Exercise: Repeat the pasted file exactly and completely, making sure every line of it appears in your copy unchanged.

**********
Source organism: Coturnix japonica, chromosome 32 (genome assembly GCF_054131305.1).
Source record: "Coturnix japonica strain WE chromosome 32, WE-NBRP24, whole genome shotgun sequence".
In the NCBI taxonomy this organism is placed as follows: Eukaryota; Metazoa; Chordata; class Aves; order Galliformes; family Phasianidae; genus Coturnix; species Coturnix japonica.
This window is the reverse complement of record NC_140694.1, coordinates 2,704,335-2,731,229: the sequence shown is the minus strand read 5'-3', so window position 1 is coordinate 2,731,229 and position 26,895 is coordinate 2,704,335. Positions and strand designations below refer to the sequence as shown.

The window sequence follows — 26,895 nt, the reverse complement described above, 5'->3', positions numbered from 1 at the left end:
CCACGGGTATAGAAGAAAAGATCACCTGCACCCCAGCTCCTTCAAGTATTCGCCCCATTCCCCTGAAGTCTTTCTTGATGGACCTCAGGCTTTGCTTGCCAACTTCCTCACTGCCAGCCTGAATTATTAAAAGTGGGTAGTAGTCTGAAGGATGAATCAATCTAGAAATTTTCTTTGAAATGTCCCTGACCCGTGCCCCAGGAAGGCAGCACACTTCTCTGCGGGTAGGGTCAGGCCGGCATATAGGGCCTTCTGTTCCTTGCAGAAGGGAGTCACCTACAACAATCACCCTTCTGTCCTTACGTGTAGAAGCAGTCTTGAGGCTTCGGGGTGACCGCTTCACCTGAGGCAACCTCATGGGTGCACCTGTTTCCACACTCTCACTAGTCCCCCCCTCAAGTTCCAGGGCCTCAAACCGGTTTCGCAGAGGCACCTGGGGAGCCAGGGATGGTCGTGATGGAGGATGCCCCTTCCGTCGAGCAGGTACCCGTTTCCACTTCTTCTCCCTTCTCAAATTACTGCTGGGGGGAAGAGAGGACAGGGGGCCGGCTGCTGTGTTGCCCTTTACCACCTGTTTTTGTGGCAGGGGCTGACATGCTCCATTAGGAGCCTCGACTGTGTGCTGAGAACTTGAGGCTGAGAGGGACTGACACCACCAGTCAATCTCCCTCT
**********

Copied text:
Source organism: Coturnix japonica, chromosome 32 (genome assembly GCF_054131305.1).
Source record: "Coturnix japonica strain WE chromosome 32, WE-NBRP24, whole genome shotgun sequence".
In the NCBI taxonomy this organism is placed as follows: Eukaryota; Metazoa; Chordata; class Aves; order Galliformes; family Phasianidae; genus Coturnix; species Coturnix japonica.
This window is the reverse complement of record NC_140694.1, coordinates 2,704,335-2,731,229: the sequence shown is the minus strand read 5'-3', so window position 1 is coordinate 2,731,229 and position 26,895 is coordinate 2,704,335. Positions and strand designations below refer to the sequence as shown.

The window sequence follows — 26,895 nt, the reverse complement described above, 5'->3', positions numbered from 1 at the left end:
CCACGGGTATAGAAGAAAAGATCACCTGCACCCCAGCTCCTTCAAGTATTCGCCCCATTCCCCTGAAGTCTTTCTTGATGGACCTCAGGCTTTGCTTGCCAACTTCCTCACTGCCAGCCTGAATTATTAAAAGTGGGTAGTAGTCTGAAGGATGAATCAATCTAGAAATTTTCTTTGAAATGTCCCTGACCCGTGCCCCAGGAAGGCAGCACACTTCTCTGCGGGTAGGGTCAGGCCGGCATATAGGGCCTTCTGTTCCTTGCAGAAGGGAGTCACCTACAACAATCACCCTTCTGTCCTTACGTGTAGAAGCAGTCTTGAGGCTTCGGGGTGACCGCTTCACCTGAGGCAACCTCATGGGTGCACCTGTTTCCACACTCTCACTAGTCCCCCCCTCAAGTTCCAGGGCCTCAAACCGGTTTCGCAGAGGCACCTGGGGAGCCAGGGATGGTCGTGATGGAGGATGCCCCTTCCGTCGAGCAGGTACCCGTTTCCACTTCTTCTCCCTTCTCAAATTACTGCTGGGGGGAAGAGAGGACAGGGGGCCGGCTGCTGTGTTGCCCTTTACCACCTGTTTTTGTGGCAGGGGCTGACATGCTCCATTAGGAGCCTCGACTGTGTGCTGAGAACTTGAGGCTGAGAGGGACTGACACCACCAGTCAATCTCCCTCT